A Stop in Lower Economy

It is probably time for another of these. I have about twenty more on this theme, but am afraid to use them too often. This is by John Barnstead. It’s long and shaggy. I’ll bet he forgot he wrote it.

It hasn’t been much more than an hour and a half since the blue and silver bus left the Acadia Lines Terminal on Almon Street headed (eventually) for Boston – it runs as an express between Halifax and Truro, but then takes a leisurely swing west and south for a bit before heading off to New Brunswick. The roads in this part of the province are particularly ill-repaired, the denizens of the area having voted against Doctor Savage in the last election (only the oldest among the Patronage-at-Large might be expected to raise an eyebrow, but yes: Nova Scotia’s Premier really IS Doc Savage…), and so neither Pernicious the Musquodoboit Harbour Farm Cat nor his faithful amanuensis and general factotum are particularly surprised when a sharp jolt and a panicked swerve bring them to an unscheduled halt just as they are passing through the little town of Lower Economy, the sole claim of which to any prominence outside the province is due to its fleeting mention in Elizabeth Bishop’s superb poem “The Moose”.

“It’ll be a while, folks — why don’t you stretch your legs a bit? There’s time enough for a smoke and a pint over at Father Perrin’s Pub…”

Pernicious and Barnstead stroll into the ramshackle gray clapboard house the bus driver has pointed to, and are shocked by the splendour which greets their eyes. From the outside the building is utterly nondescript, but inside someone has over the course of many years constructed with loving attention to detail a facsimile of an English Pub: from the hand-painted porcelain pulls marked “Buller’s pottery” to the incredible selection of beverages (ranging from Courage Ltd.’s Imperial Russian Stout, a favourite of the Barnstead family in Nova Scotia for over two hundred years, through strong Suffolk Greene King and Adnams’ Fisherman Brown Ale, Owd Rodger Barley Wine, Badger XXXX, J. Platt Puzzle Hall Home Brewed Stout, Young’s Special Ramrod Bitter, Bateman’s Wainfleet Nut Brown, and dozens of other imports from England, preserved (according to Father Perrin, who is Acadian and has a heavy French accent) by divine intercessory prayer for the voyage to Canada – to the usual Canadian brands and even a few bottles of American `beer’ – primarily Kentucky in origin – “Falls City” and “Oertel’s ’92” among them) — all is genially presided over by Father and a few monks from the monastery a little outside of town — the Pub being a source of steady income and the occasional postulant.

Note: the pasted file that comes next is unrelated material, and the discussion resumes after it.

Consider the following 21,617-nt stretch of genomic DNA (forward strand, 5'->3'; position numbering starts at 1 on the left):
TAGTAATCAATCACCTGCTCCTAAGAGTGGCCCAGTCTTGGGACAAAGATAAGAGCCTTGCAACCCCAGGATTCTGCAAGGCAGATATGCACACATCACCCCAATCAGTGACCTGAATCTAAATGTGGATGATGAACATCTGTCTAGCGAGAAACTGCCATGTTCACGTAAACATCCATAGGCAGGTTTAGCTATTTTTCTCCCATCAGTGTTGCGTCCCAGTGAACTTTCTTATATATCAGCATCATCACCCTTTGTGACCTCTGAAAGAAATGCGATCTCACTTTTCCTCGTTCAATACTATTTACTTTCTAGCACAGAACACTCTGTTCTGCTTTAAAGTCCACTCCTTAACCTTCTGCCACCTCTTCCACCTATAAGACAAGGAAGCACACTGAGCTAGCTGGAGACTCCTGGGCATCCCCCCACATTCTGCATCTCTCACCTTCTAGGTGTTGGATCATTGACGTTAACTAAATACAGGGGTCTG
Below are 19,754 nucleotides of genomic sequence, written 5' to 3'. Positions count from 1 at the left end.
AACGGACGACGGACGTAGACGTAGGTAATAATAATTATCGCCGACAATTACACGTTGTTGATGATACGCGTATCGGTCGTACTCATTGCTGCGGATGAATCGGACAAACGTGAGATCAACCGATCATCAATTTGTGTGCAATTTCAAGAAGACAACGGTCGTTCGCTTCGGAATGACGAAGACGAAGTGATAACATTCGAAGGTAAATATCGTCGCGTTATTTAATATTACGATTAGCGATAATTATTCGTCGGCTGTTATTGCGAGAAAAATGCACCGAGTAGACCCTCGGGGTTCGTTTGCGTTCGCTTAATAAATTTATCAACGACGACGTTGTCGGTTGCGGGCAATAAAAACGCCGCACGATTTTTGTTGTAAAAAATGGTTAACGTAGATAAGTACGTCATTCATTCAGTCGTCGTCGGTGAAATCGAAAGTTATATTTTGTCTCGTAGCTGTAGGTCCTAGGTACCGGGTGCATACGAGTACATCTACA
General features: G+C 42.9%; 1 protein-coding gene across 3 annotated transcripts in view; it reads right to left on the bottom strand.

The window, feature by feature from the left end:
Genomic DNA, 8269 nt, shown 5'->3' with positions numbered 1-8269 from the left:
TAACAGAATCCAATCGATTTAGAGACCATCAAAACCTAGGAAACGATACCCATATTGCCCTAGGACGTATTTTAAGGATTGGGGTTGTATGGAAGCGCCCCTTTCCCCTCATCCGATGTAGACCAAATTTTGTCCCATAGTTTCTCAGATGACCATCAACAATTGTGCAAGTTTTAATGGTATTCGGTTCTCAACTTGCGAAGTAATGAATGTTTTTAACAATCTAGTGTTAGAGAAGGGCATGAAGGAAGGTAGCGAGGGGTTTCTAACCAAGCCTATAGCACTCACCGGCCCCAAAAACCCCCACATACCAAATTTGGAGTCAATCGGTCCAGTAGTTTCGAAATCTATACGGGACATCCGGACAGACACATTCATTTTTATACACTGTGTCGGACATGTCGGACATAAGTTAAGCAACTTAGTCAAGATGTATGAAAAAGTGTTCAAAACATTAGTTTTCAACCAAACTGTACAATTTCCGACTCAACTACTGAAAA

One of these latter has attracted the attention of Pernicious the Musquodoboit Harbour Farm Cat — he is a small man with a timid smile occasionally peering out from beneath a wispy moustache and thick spectacles, who quickly lowers his eyes if they make contact with those of a Patron. Pernicious nudges Barnstead, who inquires with Father Perrin about the history of the fellow.

“Ah, yes, brozer Gils… I’m afraid ‘e is not in our good graces at ze moment… ‘E was involved in a betting pool AGAINST ze baseball team of Montreal, and made contact wiz ze local group of people practicing ze Black Arts, and enlisted zer aid in ‘exing ze team. When ze fans found out zat evil additives ‘ad been put in ze champagne ze players splashed zemselves wiz after ze victory, zey wanted to take ME to court as ze responsible person and confiscate zis Pub…”

“I see,” replies Pernicious the Musquodoboit Harbour Farm Cat’s faithful amanuensis and general factotum. “I suppose they said something along the lines of “Let’s sue Pere – Frer Gils’ cabbalistic Expo allies doused us!”…

“Time to move on, folks!” came the voice of the busdriver. Pernicious the Musquodoboit Harbour Farm Cat and his faithful amanuensis and general factotum pay, leave, and Perrin’s warchest for sauce is better stocked in consequence…

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